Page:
The JProbe Profiler is easily the most sophisticated and versatile tool of the suite. It includes functionality for memory debugging and for performance monitoring, which features operate independently of one another. The purpose of Profiler is to calibrate and monitor the low-level memory heap and call-execution time for each line of functionality in the code. Performance or heap snapshots can be scheduled to occur at intervals or may be manually taken. These snapshots provide the developer with hard statistics about where execution time and unneeded object references might be bogging down program efficiency. The results yield a call graph (Figure 1) with color-gradient scores that track class/method propagation. Clicking any node in this graph produces a detailed summary in tabular form with cumulative time, method time, cumulative and method objects, and percentage scores. The heap monitor is a line graph with color-coding for total size versus percentage occupied. At each snapshot interval, the list of allocated and referenced objects and their sizes can be accessed.

figure 1

Figure 1. JProbe's profiler gives the developer graphical information on real-time memory and performance efficiency.

Although this description may make all of this seem overwhelming, particularly for programmers who don't usually get into heavy debugging, the presentation here is visually intuitive, and couldn't be clearer—and has yet to be done better in any other application.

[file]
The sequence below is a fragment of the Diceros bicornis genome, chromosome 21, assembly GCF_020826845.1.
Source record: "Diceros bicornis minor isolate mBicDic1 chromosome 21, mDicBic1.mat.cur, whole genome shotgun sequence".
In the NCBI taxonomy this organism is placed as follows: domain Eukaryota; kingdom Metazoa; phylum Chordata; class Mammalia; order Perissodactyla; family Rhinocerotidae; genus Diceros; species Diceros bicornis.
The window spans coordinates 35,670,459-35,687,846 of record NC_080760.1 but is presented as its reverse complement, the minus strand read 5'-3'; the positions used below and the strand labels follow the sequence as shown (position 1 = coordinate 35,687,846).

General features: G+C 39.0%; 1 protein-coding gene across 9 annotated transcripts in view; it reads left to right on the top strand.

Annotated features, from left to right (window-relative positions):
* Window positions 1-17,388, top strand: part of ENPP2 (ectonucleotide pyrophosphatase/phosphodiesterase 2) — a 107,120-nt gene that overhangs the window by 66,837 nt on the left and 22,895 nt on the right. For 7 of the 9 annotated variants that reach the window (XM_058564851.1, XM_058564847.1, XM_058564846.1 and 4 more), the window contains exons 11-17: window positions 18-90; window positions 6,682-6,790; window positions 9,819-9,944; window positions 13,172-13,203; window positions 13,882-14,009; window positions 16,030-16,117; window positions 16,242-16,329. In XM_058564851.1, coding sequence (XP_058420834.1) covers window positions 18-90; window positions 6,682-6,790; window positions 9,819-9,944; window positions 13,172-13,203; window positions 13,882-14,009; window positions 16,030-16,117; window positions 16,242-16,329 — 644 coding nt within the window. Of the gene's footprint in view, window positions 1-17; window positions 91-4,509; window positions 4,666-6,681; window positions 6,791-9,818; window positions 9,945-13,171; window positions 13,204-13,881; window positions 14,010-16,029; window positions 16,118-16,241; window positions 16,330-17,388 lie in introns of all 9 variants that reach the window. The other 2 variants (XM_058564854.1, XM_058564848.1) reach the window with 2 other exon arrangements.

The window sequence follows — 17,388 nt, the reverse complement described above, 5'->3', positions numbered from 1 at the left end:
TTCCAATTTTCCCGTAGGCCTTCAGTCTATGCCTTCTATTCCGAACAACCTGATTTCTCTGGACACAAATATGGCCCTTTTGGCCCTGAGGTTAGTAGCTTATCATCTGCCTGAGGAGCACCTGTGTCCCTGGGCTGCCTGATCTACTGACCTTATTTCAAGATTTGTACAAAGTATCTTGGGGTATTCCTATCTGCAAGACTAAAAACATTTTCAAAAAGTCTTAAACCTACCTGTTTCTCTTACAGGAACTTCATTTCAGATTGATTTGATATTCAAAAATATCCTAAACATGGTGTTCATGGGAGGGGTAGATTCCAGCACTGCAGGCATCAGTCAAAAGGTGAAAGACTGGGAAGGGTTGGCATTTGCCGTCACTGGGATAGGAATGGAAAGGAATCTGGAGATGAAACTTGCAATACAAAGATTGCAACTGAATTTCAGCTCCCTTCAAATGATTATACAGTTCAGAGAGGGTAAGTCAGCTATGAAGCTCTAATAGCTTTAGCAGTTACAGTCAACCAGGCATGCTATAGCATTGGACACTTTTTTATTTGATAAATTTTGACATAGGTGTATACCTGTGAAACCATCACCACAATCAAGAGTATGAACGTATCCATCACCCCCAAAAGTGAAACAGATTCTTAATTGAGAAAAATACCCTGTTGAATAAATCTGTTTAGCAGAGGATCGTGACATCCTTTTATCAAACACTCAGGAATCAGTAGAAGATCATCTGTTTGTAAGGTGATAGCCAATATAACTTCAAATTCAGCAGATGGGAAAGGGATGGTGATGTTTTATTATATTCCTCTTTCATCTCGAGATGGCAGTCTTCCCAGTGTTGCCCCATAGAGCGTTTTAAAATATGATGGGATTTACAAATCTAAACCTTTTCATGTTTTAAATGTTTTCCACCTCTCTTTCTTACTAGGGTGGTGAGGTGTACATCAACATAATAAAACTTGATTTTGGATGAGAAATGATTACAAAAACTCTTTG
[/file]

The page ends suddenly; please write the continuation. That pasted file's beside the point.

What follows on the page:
The JProbe Coverage component works by running through the program while tracking the execution path through the code. When the program ends or is stopped prematurely, Coverage displays each class and method in a hierarchical table (Figure 2) organized within collapsible trees. For each item, the table displays total calls, methods hit/missed, lines hit/missed, and percentage calculations for all relevant data. The browser allows for quick rerun and "merging" of multiple snapshots garnered from repeated execution of all paths in a Java application. For any granular element in the browser, double clicking jumps directly to the source code. Double click on the original source code and a find file dialog box appears asking the user to locate the source code, overcoming discrepancies of source/bytecode paths.

figure 2

Figure 2. JProbe Coverage displays statistics about which lines of code were actually run.

Another noteworthy feature of JProbe Coverage is its handling of filters, which allow for inclusion and exclusion of global package/class/native invocations. This feature allows the developer to constrain the call propagation to the relevant bits only; most JDK and third-party working libraries need not be reported for Coverage.

JProbe Threadalyzer is a thread debugger that targets common problems within multithreaded applications, such as concurrency issues, deadlocks, and data race conditions. The Threadalyzer tool is less sophisticated visually, but none the worse for it. The interface is a wonderfully simple list of all thread events, with problems reported in bold. This list gives the developer not only an above-average accounting of all running threads and their read/write actions on critical data at any time, but also spots and explicitly reports the gamut of classic thread bugs: Access Anomaly, Contention, Race Condition, Mutex Lock, Livelock, Dormancy, Deadlock, Thread stall, and Data Races. When and if any such cases are found, a double click yields a detailed report on the runtime objects affected and a location in the source code, if available. Although Java's thread simplicity over that of C++ has resulted in a lot of modern IDEs including thread browsers in the debugging feature, this is by far one of the more "intelligent" and informative implementations currently available.